Corpus - Michael Symmons Roberts' Whitbread-Prize winning fourth collection - centres around the body. Mystical, philosophical and erotic, the bodies in these poems move between different worlds - life and after-life, death and resurrection - encountering pathologists' blades, geneticists' maps and the wounds of love and war.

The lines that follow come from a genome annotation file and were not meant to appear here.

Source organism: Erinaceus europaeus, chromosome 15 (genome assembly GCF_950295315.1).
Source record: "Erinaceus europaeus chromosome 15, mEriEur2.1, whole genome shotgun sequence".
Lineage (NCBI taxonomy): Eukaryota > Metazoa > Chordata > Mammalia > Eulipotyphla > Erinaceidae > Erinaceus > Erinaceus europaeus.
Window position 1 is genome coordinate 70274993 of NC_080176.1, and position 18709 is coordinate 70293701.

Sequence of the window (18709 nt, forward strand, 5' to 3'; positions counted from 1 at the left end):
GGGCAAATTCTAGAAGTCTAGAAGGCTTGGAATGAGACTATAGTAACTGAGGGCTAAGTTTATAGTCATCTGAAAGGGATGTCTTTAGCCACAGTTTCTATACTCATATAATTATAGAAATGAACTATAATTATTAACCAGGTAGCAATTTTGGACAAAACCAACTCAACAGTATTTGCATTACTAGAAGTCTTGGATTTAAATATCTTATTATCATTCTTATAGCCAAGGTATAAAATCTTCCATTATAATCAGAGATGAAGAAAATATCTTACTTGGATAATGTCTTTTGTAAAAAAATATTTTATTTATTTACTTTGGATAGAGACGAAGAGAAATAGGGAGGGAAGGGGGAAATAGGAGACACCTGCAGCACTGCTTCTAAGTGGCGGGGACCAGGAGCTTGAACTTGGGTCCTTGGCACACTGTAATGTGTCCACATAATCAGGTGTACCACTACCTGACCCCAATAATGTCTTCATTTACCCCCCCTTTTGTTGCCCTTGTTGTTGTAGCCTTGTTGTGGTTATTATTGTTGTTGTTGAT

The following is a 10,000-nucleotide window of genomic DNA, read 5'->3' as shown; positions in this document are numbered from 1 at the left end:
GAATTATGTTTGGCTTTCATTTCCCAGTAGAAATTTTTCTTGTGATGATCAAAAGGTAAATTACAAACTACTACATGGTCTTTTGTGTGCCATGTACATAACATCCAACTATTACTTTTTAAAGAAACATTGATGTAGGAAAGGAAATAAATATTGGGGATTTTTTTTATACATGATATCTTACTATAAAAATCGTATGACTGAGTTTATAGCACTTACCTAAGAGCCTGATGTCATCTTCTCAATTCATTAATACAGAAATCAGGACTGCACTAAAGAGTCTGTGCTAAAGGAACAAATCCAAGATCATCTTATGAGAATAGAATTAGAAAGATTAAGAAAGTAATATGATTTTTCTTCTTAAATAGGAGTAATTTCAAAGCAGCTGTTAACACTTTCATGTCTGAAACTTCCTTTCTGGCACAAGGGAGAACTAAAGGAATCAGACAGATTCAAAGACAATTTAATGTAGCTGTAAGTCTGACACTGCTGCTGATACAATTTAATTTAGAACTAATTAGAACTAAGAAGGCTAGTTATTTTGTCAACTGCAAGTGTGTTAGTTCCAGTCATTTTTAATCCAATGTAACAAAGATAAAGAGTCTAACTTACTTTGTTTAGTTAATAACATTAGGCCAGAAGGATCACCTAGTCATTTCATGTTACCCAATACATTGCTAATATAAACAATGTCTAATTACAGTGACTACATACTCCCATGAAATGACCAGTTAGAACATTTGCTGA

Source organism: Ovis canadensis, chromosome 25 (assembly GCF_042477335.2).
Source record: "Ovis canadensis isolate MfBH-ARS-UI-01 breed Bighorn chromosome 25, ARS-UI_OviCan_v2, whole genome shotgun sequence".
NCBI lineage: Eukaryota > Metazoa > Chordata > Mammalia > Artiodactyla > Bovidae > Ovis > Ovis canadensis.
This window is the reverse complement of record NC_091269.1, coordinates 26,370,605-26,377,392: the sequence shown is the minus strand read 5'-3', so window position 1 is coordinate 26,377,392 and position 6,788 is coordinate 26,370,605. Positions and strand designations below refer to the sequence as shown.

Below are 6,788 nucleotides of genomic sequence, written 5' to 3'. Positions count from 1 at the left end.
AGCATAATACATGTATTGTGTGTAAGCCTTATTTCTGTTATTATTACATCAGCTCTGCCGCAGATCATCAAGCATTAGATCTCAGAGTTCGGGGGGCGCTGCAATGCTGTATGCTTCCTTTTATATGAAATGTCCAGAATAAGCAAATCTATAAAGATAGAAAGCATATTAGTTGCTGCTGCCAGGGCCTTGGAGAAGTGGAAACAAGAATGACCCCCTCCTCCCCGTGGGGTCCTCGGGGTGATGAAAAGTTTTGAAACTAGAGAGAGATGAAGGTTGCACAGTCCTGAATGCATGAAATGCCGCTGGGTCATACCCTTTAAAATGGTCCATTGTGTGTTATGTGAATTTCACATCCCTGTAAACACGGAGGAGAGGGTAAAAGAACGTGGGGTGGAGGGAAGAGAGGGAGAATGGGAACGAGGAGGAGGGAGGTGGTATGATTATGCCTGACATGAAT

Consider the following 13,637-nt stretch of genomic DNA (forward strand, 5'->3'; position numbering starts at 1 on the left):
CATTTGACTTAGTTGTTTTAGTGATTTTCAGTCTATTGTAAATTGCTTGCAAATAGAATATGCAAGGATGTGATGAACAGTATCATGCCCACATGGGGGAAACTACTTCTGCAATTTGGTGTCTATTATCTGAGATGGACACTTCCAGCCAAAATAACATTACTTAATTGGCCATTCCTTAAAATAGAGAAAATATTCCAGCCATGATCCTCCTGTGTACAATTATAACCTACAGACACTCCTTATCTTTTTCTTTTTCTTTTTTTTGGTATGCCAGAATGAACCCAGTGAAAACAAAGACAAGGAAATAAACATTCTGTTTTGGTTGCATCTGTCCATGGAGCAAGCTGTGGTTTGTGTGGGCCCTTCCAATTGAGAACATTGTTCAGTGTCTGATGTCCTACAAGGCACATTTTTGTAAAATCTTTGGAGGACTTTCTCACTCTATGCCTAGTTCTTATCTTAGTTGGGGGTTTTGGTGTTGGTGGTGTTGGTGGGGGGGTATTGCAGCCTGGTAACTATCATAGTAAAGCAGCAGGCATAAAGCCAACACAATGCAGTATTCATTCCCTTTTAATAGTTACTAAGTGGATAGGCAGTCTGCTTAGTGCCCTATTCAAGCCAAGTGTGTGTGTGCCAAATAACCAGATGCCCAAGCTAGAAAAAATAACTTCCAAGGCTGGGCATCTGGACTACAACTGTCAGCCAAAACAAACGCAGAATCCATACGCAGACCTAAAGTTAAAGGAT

Equally at ease with scripture (Jacob wrestling the Angel in 'Choreography') and science ('Mapping the Genome'), these poems are a thrilling blend of modern and ancient wisdom, a profound and lyrical exploration of the mysteries of the body:' So the martyrs took the lamb./ It tasted rich, steeped in essence/ Of anchovy. They picked it clean/ And found within, a goose, its pink/ Beak in the lamb's mouth like a tongue.' Ranging effortlessly between the physical extremes of death - from putrefaction to purification - and life - drought and flood, hunger and satiation - the poems in Corpus speak most movingly of 'living the half-life between two elements', of what it is to be unique and luminously alive.